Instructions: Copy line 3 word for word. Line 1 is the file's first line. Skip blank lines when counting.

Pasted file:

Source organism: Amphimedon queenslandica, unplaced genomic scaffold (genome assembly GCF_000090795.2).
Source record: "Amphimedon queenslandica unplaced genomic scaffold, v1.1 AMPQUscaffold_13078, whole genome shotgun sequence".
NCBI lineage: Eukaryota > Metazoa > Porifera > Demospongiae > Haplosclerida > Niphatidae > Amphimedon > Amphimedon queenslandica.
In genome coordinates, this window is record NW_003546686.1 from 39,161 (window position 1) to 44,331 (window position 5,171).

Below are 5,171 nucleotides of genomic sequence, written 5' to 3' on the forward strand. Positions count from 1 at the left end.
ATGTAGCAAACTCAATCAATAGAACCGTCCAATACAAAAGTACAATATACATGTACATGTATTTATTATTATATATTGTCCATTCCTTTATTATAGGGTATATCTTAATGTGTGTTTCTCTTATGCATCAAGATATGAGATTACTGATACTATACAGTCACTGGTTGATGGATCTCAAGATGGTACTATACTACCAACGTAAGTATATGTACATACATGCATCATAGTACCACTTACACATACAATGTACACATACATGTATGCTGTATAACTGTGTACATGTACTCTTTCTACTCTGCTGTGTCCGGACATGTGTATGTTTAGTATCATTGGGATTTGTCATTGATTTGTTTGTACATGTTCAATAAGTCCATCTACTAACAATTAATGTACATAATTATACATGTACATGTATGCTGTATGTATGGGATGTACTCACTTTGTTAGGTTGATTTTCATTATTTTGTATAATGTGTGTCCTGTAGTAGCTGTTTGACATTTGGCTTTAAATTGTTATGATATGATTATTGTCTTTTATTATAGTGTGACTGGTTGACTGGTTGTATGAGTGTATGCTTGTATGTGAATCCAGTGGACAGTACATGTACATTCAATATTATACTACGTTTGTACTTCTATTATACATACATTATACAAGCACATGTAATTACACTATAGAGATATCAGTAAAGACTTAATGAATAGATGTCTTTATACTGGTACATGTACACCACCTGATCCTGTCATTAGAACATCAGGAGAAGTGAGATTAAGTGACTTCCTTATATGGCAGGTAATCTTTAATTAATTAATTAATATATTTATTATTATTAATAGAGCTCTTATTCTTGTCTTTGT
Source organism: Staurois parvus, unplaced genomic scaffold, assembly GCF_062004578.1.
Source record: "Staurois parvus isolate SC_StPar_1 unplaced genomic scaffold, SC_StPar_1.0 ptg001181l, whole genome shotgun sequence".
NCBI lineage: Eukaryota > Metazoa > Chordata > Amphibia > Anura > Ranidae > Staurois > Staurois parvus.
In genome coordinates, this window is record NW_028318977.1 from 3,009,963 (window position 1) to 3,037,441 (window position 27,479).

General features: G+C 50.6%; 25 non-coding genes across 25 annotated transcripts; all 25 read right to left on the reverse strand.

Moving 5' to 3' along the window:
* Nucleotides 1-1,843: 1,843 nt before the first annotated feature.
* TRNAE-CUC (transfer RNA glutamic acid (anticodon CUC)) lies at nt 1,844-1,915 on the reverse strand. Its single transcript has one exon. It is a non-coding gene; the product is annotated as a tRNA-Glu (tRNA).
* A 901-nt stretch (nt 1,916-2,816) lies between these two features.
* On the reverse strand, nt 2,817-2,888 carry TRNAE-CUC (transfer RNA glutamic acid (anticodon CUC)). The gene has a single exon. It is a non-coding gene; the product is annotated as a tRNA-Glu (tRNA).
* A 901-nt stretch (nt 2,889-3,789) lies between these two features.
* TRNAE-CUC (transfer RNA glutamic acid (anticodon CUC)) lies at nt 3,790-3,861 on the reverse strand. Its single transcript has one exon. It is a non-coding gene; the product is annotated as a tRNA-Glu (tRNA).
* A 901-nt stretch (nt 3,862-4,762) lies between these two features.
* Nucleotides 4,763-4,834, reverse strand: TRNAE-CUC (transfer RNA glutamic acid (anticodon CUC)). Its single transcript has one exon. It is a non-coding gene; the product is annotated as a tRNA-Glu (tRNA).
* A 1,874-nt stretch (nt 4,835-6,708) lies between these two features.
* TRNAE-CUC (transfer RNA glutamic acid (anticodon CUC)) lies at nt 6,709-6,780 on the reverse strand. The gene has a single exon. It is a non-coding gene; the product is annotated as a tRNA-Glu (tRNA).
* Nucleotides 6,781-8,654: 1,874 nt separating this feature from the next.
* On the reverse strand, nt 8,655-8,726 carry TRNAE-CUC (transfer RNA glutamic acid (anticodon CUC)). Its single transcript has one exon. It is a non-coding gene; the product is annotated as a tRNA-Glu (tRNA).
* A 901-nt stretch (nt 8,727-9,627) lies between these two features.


NCBI lineage: Eukaryota > Metazoa > Porifera > Demospongiae > Haplosclerida > Niphatidae > Amphimedon > Amphimedon queenslandica.